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NEWS RELEASE · 11th September 2012
RDKS
The Governments of Canada and British Columbia and the Regional District of Kitimat-Stikine announced funding today for improvements to solid waste facilities throughout the region. This project will create jobs and help protect the environment by building two modern treatment facilities, while closing or converting existing landfills.

"Our Government is proud to contribute to these new facilities which are an important step forward for the Kitimat-Stikine region,” said the Honourable James Moore, Minister of Canadian Heritage and Official Languages and Senior Minister Responsible for British Columbia. "We will continue to invest in local infrastructure initiatives to create jobs, promote economic growth and safeguard the environment for future generations."

Existing landfills across the Regional District will be either closed or converted to transfer stations, and in their place will be built two new facilities with modern treatment systems that will reduce the environmental impact of solid waste disposal in the region. The Forceman Ridge Landfill will be located 30 kilometres south of Terrace and the Hazelton Landfill will be located immediately adjacent to the old landfill of the same name. The Hazelton Landfill will serve two municipalities, eight First Nation communities and a large rural population in the Hazelton area.

The Regional District of Kitimat-Stikine will receive over $4.8 million from Canada’s Gas Tax Fund toward the total cost of $9.7 million for these projects, with the balance of funding to be provided by the Regional District. The new facilities will help fulfill the Regional District’s commitments under its Solid Waste Management Plan and Climate Action Charter.

“This is welcome news; this funding will allow the Regional District to move forward and improve the efficiency of solid waste management in our region while reducing our environmental impact, including greenhouse gas emissions,” said Harry Nyce, Chair, Regional District of Kitimat-Stikine. “We are very appreciative of the support for this project provided by the Governments of Canada and British Columbia and Union of British Columbia Municipalities.”

“Projects of this magnitude are often very challenging to tackle at the local level, and that’s why this is a great example of the significant impact the Gas Tax Fund can have on the long-term sustainability of communities. By working together, we can achieve far more than when we work in isolation,” said Nechako Lakes MLA John Rustad. “I look forward to seeing the environmental benefits of this funding in action.”

Canada's Gas Tax Fund provides stable, long-term funding to local governments to help them build and revitalize public infrastructure. In December 2011, the Government of Canada passed legislation to make the Gas Tax Fund a permanent annual investment of $2 billion per year. The Union of British Columbia Municipalities (UBCM) administers the Gas Tax Fund in BC, in collaboration with Canada and British Columbia.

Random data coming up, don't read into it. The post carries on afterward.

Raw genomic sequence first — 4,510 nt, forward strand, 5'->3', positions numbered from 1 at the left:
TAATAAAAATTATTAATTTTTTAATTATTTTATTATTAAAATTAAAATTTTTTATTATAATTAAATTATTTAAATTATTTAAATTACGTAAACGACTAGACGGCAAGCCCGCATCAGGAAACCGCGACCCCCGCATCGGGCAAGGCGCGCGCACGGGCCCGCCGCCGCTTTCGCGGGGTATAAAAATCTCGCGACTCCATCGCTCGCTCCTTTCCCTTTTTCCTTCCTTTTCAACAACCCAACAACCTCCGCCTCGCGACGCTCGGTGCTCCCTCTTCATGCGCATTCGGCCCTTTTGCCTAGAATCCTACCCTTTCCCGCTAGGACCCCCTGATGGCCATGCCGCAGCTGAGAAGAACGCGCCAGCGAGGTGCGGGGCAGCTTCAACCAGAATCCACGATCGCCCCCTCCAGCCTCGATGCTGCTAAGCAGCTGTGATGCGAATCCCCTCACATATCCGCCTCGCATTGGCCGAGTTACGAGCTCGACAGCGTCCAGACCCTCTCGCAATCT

“Advances in technology are helping to reduce the environmental impact of landfills, but this technology comes at a cost,” said Heath Slee, President of UBCM. “Federal investments from the Gas Tax Fund are helping BC communities to build better landfills that safeguard groundwater sources and reduce GHG emissions.”

Investing in infrastructure is a key part of the Government of Canada's plan to create jobs, promote growth and ensure long-term prosperity. To develop a new long-term infrastructure plan for beyond 2014, the Government of Canada is working with provinces, territories, municipalities through municipal associations and the Federation of Canadian Municipalities, as well as other key stakeholders in a series of roundtables. This plan will focus on investments that support job creation and economic growth, while building strong, prosperous communities across the country. Working together to develop this plan will provide new opportunities for all orders of government and the private sector to build partnerships to improve public infrastructure in Canada.

For additional information about investments in infrastructure and to stay up-to-date with Web feeds, visit www.infrastructure.gc.ca.

For further information about Canada's Economic Action Plan, visit www.actionplan.gc.ca
One further comment.....
Comment by Larry on 11th September 2012
Question....it has been said that this toxic waste water could also leach into the head waters of the KITIMAT RIVER''' Is there any truth to this? And if so, what happens to our world class salmon fishery?
Whoa right there......
Comment by Larry on 11th September 2012
I have heard a lot of PUBLIC concern comments over the proposed facility at Onion Lake and about the enviromental damage that might occur, especially the leaching of waste water into Onion and Clearwater lakes and possibly into Lake Else itself. If enviormental studies have been done (both pro and con).....let the public have access to all of them and above all, let the public into the debate on this facility before you (RKDS) put a shovel in the ground.